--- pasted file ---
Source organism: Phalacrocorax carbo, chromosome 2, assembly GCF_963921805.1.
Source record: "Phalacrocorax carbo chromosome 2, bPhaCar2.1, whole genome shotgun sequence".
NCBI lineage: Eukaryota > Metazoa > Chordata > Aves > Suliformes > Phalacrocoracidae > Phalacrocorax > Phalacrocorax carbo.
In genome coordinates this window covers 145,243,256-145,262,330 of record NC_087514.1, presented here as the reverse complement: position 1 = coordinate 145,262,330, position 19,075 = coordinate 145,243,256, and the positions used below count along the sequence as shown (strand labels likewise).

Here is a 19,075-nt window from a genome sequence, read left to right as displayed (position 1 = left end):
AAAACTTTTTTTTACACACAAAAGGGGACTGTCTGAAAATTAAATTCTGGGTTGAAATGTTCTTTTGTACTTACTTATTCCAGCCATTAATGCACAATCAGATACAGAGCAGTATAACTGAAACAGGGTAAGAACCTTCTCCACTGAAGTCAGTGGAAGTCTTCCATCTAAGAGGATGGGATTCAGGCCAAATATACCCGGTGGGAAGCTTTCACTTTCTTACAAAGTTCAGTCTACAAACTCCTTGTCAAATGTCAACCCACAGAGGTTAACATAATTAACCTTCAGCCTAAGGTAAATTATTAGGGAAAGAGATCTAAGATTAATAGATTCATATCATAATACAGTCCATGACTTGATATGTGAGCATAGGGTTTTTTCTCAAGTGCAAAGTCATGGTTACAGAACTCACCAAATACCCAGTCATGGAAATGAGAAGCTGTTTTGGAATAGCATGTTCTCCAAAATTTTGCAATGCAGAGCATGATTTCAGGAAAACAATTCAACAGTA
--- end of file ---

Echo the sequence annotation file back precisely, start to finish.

Source organism: Phalacrocorax carbo, chromosome 2, assembly GCF_963921805.1.
Source record: "Phalacrocorax carbo chromosome 2, bPhaCar2.1, whole genome shotgun sequence".
NCBI lineage: Eukaryota > Metazoa > Chordata > Aves > Suliformes > Phalacrocoracidae > Phalacrocorax > Phalacrocorax carbo.
In genome coordinates this window covers 145,243,256-145,262,330 of record NC_087514.1, presented here as the reverse complement: position 1 = coordinate 145,262,330, position 19,075 = coordinate 145,243,256, and the positions used below count along the sequence as shown (strand labels likewise).

Here is a 19,075-nt window from a genome sequence, read left to right as displayed (position 1 = left end):
AAAACTTTTTTTTACACACAAAAGGGGACTGTCTGAAAATTAAATTCTGGGTTGAAATGTTCTTTTGTACTTACTTATTCCAGCCATTAATGCACAATCAGATACAGAGCAGTATAACTGAAACAGGGTAAGAACCTTCTCCACTGAAGTCAGTGGAAGTCTTCCATCTAAGAGGATGGGATTCAGGCCAAATATACCCGGTGGGAAGCTTTCACTTTCTTACAAAGTTCAGTCTACAAACTCCTTGTCAAATGTCAACCCACAGAGGTTAACATAATTAACCTTCAGCCTAAGGTAAATTATTAGGGAAAGAGATCTAAGATTAATAGATTCATATCATAATACAGTCCATGACTTGATATGTGAGCATAGGGTTTTTTCTCAAGTGCAAAGTCATGGTTACAGAACTCACCAAATACCCAGTCATGGAAATGAGAAGCTGTTTTGGAATAGCATGTTCTCCAAAATTTTGCAATGCAGAGCATGATTTCAGGAAAACAATTCAACAGTA